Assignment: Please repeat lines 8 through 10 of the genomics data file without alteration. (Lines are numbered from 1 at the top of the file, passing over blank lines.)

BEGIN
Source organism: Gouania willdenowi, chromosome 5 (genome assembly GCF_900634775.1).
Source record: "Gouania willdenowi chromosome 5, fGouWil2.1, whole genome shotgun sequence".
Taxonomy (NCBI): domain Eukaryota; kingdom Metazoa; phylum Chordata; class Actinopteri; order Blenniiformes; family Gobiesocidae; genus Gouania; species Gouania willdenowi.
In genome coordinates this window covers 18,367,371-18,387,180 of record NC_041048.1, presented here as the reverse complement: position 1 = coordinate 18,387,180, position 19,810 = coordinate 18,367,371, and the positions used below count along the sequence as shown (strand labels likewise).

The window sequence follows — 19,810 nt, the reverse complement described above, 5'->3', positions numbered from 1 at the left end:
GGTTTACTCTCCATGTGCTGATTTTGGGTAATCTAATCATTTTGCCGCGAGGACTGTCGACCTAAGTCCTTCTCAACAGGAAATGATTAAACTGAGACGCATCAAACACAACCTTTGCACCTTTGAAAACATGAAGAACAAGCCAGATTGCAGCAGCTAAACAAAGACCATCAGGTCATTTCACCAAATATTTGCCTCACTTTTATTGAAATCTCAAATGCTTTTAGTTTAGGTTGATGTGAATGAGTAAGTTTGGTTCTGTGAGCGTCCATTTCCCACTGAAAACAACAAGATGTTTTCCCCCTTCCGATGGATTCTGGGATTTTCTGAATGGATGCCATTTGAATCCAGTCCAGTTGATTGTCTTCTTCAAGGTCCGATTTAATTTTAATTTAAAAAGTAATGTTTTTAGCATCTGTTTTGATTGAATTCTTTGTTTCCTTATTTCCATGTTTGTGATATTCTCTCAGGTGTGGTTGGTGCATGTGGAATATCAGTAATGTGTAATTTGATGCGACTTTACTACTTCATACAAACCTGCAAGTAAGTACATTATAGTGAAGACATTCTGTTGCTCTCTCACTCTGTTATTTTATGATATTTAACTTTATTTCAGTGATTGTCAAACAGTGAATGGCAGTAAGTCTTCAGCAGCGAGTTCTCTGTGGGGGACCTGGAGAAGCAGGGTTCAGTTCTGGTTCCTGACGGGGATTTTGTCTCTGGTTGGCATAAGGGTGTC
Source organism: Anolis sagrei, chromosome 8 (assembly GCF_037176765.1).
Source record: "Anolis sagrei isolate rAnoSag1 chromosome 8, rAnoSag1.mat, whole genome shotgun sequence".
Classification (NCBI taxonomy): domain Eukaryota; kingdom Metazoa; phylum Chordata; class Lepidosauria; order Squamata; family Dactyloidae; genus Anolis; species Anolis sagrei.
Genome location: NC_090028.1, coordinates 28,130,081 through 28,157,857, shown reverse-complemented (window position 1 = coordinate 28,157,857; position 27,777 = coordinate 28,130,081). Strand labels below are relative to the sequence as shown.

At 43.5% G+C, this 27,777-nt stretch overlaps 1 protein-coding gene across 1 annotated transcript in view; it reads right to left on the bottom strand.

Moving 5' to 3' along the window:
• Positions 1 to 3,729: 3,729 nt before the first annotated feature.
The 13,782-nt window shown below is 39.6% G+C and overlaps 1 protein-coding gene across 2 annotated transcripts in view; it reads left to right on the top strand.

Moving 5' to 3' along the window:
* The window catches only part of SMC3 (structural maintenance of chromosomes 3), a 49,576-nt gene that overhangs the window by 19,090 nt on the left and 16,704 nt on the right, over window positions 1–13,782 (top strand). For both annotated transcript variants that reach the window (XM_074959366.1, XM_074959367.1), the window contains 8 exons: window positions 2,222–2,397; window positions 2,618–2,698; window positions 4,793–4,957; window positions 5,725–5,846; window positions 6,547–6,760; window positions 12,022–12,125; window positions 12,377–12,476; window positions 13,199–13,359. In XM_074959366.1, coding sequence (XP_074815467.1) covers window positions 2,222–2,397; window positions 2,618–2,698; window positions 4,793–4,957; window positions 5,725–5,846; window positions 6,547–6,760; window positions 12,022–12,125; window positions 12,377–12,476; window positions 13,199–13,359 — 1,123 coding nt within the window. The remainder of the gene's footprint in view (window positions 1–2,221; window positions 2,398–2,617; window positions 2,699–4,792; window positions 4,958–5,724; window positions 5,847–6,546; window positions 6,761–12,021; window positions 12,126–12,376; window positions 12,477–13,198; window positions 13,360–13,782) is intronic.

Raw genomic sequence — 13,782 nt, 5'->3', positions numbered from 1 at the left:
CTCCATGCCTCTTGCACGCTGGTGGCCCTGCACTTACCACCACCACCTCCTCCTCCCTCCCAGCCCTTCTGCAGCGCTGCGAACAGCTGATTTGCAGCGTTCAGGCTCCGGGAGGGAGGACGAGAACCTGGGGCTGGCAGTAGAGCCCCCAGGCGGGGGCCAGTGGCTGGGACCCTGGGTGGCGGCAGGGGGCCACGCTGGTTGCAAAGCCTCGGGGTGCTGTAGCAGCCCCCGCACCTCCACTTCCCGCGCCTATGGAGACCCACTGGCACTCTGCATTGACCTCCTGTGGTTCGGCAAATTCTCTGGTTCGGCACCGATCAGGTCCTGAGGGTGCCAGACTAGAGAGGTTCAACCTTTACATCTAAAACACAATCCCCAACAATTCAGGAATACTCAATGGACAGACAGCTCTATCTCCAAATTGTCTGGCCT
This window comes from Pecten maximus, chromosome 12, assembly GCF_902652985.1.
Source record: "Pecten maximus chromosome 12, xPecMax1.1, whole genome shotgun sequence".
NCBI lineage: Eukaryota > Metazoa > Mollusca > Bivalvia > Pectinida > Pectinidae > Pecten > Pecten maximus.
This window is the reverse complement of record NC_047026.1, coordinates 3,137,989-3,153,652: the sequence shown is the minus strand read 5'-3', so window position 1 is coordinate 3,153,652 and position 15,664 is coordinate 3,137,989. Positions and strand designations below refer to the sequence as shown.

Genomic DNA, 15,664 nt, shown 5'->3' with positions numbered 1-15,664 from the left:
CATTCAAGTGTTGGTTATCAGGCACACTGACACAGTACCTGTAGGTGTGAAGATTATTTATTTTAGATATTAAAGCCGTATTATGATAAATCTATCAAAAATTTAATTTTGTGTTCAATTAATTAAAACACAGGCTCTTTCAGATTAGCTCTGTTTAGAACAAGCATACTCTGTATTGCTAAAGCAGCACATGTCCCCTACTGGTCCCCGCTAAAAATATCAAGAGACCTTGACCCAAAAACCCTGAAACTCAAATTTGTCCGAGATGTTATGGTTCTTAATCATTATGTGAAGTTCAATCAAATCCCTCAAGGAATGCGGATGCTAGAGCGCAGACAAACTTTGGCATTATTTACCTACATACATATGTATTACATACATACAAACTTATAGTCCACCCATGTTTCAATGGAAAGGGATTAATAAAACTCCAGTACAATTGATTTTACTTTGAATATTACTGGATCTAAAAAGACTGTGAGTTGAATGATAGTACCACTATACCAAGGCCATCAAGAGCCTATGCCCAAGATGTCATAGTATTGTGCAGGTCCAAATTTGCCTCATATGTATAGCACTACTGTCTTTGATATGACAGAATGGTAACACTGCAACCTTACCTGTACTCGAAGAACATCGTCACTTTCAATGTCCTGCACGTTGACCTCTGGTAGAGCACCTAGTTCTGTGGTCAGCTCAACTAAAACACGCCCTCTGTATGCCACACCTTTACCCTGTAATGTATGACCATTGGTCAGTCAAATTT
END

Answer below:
Source record: "Anolis sagrei isolate rAnoSag1 chromosome 8, rAnoSag1.mat, whole genome shotgun sequence".
Classification (NCBI taxonomy): domain Eukaryota; kingdom Metazoa; phylum Chordata; class Lepidosauria; order Squamata; family Dactyloidae; genus Anolis; species Anolis sagrei.
Genome location: NC_090028.1, coordinates 28,130,081 through 28,157,857, shown reverse-complemented (window position 1 = coordinate 28,157,857; position 27,777 = coordinate 28,130,081). Strand labels below are relative to the sequence as shown.